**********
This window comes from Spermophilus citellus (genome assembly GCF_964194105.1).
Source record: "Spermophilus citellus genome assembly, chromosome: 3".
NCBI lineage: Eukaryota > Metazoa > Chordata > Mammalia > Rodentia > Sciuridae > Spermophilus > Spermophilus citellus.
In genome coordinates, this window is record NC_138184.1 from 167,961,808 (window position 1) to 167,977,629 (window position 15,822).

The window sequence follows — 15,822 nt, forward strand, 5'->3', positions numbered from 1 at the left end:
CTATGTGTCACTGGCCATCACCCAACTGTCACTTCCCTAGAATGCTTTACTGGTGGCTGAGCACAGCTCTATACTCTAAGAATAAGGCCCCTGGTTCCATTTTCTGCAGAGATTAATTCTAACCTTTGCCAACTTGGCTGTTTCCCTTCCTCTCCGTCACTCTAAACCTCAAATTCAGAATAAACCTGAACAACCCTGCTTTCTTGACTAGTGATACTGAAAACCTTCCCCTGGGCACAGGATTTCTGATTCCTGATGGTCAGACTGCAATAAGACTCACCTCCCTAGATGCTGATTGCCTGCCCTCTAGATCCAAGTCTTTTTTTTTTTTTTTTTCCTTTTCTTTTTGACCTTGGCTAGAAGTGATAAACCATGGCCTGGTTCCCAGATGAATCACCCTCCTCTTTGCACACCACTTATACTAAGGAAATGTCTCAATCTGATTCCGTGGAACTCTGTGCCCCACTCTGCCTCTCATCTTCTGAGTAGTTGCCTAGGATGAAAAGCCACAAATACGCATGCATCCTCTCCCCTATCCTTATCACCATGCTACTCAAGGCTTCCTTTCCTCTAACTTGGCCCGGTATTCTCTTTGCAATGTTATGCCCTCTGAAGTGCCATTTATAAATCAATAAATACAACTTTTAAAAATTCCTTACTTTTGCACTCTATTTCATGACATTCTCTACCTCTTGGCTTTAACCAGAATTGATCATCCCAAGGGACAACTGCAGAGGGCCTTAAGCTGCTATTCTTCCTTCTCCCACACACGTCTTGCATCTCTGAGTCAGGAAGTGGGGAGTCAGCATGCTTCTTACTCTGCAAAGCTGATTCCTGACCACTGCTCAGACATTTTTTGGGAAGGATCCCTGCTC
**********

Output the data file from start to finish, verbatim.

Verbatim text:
This window comes from Spermophilus citellus (genome assembly GCF_964194105.1).
Source record: "Spermophilus citellus genome assembly, chromosome: 3".
NCBI lineage: Eukaryota > Metazoa > Chordata > Mammalia > Rodentia > Sciuridae > Spermophilus > Spermophilus citellus.
In genome coordinates, this window is record NC_138184.1 from 167,961,808 (window position 1) to 167,977,629 (window position 15,822).

The window sequence follows — 15,822 nt, forward strand, 5'->3', positions numbered from 1 at the left end:
CTATGTGTCACTGGCCATCACCCAACTGTCACTTCCCTAGAATGCTTTACTGGTGGCTGAGCACAGCTCTATACTCTAAGAATAAGGCCCCTGGTTCCATTTTCTGCAGAGATTAATTCTAACCTTTGCCAACTTGGCTGTTTCCCTTCCTCTCCGTCACTCTAAACCTCAAATTCAGAATAAACCTGAACAACCCTGCTTTCTTGACTAGTGATACTGAAAACCTTCCCCTGGGCACAGGATTTCTGATTCCTGATGGTCAGACTGCAATAAGACTCACCTCCCTAGATGCTGATTGCCTGCCCTCTAGATCCAAGTCTTTTTTTTTTTTTTTTTCCTTTTCTTTTTGACCTTGGCTAGAAGTGATAAACCATGGCCTGGTTCCCAGATGAATCACCCTCCTCTTTGCACACCACTTATACTAAGGAAATGTCTCAATCTGATTCCGTGGAACTCTGTGCCCCACTCTGCCTCTCATCTTCTGAGTAGTTGCCTAGGATGAAAAGCCACAAATACGCATGCATCCTCTCCCCTATCCTTATCACCATGCTACTCAAGGCTTCCTTTCCTCTAACTTGGCCCGGTATTCTCTTTGCAATGTTATGCCCTCTGAAGTGCCATTTATAAATCAATAAATACAACTTTTAAAAATTCCTTACTTTTGCACTCTATTTCATGACATTCTCTACCTCTTGGCTTTAACCAGAATTGATCATCCCAAGGGACAACTGCAGAGGGCCTTAAGCTGCTATTCTTCCTTCTCCCACACACGTCTTGCATCTCTGAGTCAGGAAGTGGGGAGTCAGCATGCTTCTTACTCTGCAAAGCTGATTCCTGACCACTGCTCAGACATTTTTTGGGAAGGATCCCTGCTC